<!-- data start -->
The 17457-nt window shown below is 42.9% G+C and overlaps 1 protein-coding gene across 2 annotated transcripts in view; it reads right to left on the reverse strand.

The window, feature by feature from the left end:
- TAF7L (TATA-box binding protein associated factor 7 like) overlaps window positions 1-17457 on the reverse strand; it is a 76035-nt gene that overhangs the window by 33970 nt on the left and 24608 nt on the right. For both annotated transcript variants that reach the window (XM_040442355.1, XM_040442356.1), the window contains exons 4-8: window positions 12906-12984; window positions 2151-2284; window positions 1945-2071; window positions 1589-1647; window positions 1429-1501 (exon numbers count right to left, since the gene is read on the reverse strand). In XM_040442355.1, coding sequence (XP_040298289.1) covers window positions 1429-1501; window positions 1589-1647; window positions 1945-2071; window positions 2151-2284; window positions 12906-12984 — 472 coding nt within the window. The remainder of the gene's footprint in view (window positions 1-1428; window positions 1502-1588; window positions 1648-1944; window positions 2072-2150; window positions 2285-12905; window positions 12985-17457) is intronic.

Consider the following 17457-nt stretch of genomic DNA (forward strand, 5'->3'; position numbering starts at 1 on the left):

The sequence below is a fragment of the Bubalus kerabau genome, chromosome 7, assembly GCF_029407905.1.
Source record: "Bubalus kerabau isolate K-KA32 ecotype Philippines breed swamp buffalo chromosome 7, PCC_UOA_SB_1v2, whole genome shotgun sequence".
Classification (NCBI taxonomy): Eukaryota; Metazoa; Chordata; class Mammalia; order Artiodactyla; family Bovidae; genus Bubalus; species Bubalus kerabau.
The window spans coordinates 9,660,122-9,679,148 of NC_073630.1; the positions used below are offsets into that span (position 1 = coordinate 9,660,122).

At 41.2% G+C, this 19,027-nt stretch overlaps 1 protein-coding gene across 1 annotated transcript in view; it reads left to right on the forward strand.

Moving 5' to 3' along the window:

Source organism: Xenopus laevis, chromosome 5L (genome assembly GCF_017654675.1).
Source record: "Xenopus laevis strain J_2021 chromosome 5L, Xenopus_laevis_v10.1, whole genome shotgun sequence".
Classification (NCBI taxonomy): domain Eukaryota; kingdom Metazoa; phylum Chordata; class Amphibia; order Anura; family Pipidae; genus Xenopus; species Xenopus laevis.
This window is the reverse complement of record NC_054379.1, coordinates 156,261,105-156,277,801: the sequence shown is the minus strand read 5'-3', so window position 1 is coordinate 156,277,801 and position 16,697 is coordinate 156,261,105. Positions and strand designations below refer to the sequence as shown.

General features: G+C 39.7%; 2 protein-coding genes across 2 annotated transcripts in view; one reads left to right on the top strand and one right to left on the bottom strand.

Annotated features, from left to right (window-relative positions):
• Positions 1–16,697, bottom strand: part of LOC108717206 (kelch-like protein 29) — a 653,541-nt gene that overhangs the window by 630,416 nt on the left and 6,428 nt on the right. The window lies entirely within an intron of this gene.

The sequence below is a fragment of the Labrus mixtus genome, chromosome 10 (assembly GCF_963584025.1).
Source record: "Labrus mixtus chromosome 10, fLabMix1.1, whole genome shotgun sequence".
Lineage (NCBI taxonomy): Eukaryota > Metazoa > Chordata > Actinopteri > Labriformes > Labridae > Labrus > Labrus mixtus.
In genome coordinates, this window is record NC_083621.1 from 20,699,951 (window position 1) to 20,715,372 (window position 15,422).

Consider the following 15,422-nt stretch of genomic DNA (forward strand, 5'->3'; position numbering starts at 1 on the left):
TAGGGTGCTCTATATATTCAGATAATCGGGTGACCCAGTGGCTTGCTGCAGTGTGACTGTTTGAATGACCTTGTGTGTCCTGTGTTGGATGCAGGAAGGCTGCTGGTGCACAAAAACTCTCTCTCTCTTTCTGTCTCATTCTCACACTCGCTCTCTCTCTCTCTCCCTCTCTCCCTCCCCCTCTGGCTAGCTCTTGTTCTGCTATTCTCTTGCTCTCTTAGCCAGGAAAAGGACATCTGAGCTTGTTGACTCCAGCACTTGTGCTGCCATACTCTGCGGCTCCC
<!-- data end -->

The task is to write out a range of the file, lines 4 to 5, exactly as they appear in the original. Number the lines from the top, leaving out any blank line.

Consider the following 17457-nt stretch of genomic DNA (forward strand, 5'->3'; position numbering starts at 1 on the left):

The sequence below is a fragment of the Bubalus kerabau genome, chromosome 7, assembly GCF_029407905.1.